A 61-year-old teacher Ms D attends the dental surgery with a failed crown at UL2 – the tooth being fractured below gingival level and unrestorable.
Dr N has been her dentist for over 15 years and he advises on treatment options, which include provision of a bridge with a post in an adjacent tooth or an implant-retained crown. He discusses potential costs for these options but Ms D states that her understanding is that the restorative treatment should be fully covered under the dental payment plan she took out seven years ago.
The dentist explains that her plan will cover the restorative dental treatment, including provision of a bridge, but that it excludes laboratory fees and prescriptions. The plan does not cover the provision of implants. He suggests that Ms D contact the dental payment plan provider for further clarification.
Ms D attends another dentist for a second opinion and is advised that a bridge would bring substantial risk of future treatment failure, with potential damage to the adjacent tooth. An implant-retained crown is viewed as the best option.
A phone call to the dental payment plan provider also confirms to Ms D that the cost for an implant would not be covered under her plan, and nor would the laboratory costs in providing a bridge.
Ms D writes a formal letter of complaint to the practice claiming she was mis-sold her dental payment plan.
In the letter she states that seven years ago, just after she had two anterior crowns placed, Dr N had expressed concerns over their long-term viability, given the severity of her overbite. He said restorative treatment could be expensive and recommended the Ms D take out a dental payment plan to fund future treatment over and above her routine dental care. The monthly cost would be based on an assessment of her oral health and would take account of her overbite, and the plan would cover the costs of restorative treatment.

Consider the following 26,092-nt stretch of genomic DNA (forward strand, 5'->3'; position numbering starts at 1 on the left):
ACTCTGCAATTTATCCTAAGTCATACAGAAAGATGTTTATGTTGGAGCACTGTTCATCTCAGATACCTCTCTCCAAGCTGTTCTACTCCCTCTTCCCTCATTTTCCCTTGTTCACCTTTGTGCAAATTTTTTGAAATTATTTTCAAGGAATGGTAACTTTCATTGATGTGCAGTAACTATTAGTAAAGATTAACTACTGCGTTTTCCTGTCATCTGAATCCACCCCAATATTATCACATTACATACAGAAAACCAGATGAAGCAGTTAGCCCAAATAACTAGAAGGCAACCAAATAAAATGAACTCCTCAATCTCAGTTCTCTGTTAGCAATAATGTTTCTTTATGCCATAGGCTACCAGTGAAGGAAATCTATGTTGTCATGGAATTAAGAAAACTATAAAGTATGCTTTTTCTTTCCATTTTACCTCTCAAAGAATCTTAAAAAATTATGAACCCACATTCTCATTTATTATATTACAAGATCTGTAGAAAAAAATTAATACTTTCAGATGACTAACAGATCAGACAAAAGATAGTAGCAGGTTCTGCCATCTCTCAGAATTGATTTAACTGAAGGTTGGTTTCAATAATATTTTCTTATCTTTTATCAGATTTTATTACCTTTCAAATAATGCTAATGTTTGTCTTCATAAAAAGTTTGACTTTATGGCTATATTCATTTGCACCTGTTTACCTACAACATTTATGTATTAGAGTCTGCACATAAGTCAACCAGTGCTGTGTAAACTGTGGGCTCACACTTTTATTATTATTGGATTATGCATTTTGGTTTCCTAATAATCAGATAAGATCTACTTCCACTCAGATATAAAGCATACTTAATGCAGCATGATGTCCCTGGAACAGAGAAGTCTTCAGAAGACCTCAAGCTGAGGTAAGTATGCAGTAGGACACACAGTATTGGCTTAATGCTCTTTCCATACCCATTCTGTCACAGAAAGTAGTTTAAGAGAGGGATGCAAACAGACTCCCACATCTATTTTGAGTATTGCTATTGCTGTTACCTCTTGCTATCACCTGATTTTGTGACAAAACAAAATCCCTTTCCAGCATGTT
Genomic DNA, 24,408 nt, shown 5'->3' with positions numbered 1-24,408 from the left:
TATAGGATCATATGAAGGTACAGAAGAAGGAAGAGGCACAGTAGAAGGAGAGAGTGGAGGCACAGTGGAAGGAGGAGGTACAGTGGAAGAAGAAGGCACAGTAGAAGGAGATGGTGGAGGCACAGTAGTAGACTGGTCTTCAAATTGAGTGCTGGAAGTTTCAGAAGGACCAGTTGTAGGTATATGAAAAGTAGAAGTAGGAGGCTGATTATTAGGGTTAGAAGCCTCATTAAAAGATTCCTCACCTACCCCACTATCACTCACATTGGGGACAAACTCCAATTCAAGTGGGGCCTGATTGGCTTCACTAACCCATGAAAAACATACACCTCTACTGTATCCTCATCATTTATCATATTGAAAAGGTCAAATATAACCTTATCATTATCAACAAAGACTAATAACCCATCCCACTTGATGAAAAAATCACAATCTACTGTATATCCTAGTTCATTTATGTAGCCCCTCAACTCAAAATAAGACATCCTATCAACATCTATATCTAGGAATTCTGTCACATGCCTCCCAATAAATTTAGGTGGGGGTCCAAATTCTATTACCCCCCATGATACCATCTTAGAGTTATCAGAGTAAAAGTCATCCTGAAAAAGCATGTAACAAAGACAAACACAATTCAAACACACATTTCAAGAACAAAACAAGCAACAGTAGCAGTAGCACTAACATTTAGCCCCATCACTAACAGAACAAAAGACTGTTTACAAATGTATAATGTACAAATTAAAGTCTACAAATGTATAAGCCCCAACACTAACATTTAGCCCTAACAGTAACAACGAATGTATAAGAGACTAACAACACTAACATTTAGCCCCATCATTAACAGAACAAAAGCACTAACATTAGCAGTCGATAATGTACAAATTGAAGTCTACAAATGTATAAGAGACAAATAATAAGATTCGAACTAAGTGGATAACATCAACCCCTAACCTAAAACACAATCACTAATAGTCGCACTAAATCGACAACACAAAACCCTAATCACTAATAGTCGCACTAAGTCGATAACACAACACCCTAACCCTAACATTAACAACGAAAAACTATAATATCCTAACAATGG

Ms D agreed to the plan and was sent a brochure by the provider but she states that Dr N never made clear that “necessary” implant treatment would be excluded – nor that that she would be liable for the manufacture costs of any crown or bridge work. The provider also states that the practice should have given her a copy of the contract and annual confirmation of prices. Ms D states the only paperwork she received came directly from the payment plan provider.
Left with no viable option other than implant treatment, Ms D is demanding that the practice cover the cost.
MDDUS advises Dr N to acknowledge the complaint in writing and a dental adviser provides advice on a formal response to the complaint. The adviser suggests it appears that the policy was not mis-sold but that the patient obviously misunderstood what was covered and the nature of any additional top-up payment to cover laboratory costs.
Dr N is unable to confirm whether Ms D was provided with a copy of the agreement by the practice, although this is standard procedure. Given the misunderstanding, Dr N decides to offer 50 per cent toward the cost of implant treatment, with an agreement of no further liability.
Ms D agrees and the matter is settled.
- Confirm with patients their understanding of the terms of any dental payment plan before purchase.
- Ensure patients are sent copies of the agreed dental payment plan contract and annual confirmation of costs.
This page was correct at the time of publication. Any guidance is intended as general guidance for members only. If you are a member and need specific advice relating to your own circumstances, please contact one of our advisers.